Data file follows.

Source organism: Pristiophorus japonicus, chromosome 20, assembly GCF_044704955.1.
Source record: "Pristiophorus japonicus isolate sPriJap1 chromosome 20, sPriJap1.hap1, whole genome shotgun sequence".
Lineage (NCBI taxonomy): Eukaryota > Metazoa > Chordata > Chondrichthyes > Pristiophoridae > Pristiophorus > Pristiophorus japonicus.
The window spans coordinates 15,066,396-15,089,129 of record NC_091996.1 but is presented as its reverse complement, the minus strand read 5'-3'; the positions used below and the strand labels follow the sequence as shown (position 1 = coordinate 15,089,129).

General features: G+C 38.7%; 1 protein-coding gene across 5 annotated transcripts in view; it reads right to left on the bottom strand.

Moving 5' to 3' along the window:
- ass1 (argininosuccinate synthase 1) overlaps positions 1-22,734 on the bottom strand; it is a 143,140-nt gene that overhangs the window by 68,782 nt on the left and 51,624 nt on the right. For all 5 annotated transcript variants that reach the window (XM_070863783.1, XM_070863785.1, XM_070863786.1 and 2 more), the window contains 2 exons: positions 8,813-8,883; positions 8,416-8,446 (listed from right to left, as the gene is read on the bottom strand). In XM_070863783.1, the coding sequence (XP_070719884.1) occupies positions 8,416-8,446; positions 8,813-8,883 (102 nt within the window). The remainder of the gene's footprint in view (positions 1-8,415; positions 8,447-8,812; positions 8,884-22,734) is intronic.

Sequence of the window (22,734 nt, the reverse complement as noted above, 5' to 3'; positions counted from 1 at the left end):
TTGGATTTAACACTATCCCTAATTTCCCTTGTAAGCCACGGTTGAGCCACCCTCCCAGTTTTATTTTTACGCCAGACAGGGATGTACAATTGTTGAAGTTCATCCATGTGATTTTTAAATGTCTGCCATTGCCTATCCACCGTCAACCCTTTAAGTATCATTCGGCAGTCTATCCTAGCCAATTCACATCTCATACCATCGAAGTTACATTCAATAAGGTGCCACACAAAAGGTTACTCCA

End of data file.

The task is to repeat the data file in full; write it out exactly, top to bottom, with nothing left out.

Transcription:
Source organism: Pristiophorus japonicus, chromosome 20, assembly GCF_044704955.1.
Source record: "Pristiophorus japonicus isolate sPriJap1 chromosome 20, sPriJap1.hap1, whole genome shotgun sequence".
Lineage (NCBI taxonomy): Eukaryota > Metazoa > Chordata > Chondrichthyes > Pristiophoridae > Pristiophorus > Pristiophorus japonicus.
The window spans coordinates 15,066,396-15,089,129 of record NC_091996.1 but is presented as its reverse complement, the minus strand read 5'-3'; the positions used below and the strand labels follow the sequence as shown (position 1 = coordinate 15,089,129).

General features: G+C 38.7%; 1 protein-coding gene across 5 annotated transcripts in view; it reads right to left on the bottom strand.

Moving 5' to 3' along the window:
- ass1 (argininosuccinate synthase 1) overlaps positions 1-22,734 on the bottom strand; it is a 143,140-nt gene that overhangs the window by 68,782 nt on the left and 51,624 nt on the right. For all 5 annotated transcript variants that reach the window (XM_070863783.1, XM_070863785.1, XM_070863786.1 and 2 more), the window contains 2 exons: positions 8,813-8,883; positions 8,416-8,446 (listed from right to left, as the gene is read on the bottom strand). In XM_070863783.1, the coding sequence (XP_070719884.1) occupies positions 8,416-8,446; positions 8,813-8,883 (102 nt within the window). The remainder of the gene's footprint in view (positions 1-8,415; positions 8,447-8,812; positions 8,884-22,734) is intronic.

Sequence of the window (22,734 nt, the reverse complement as noted above, 5' to 3'; positions counted from 1 at the left end):
TTGGATTTAACACTATCCCTAATTTCCCTTGTAAGCCACGGTTGAGCCACCCTCCCAGTTTTATTTTTACGCCAGACAGGGATGTACAATTGTTGAAGTTCATCCATGTGATTTTTAAATGTCTGCCATTGCCTATCCACCGTCAACCCTTTAAGTATCATTCGGCAGTCTATCCTAGCCAATTCACATCTCATACCATCGAAGTTACATTCAATAAGGTGCCACACAAAAGGTTACTCCA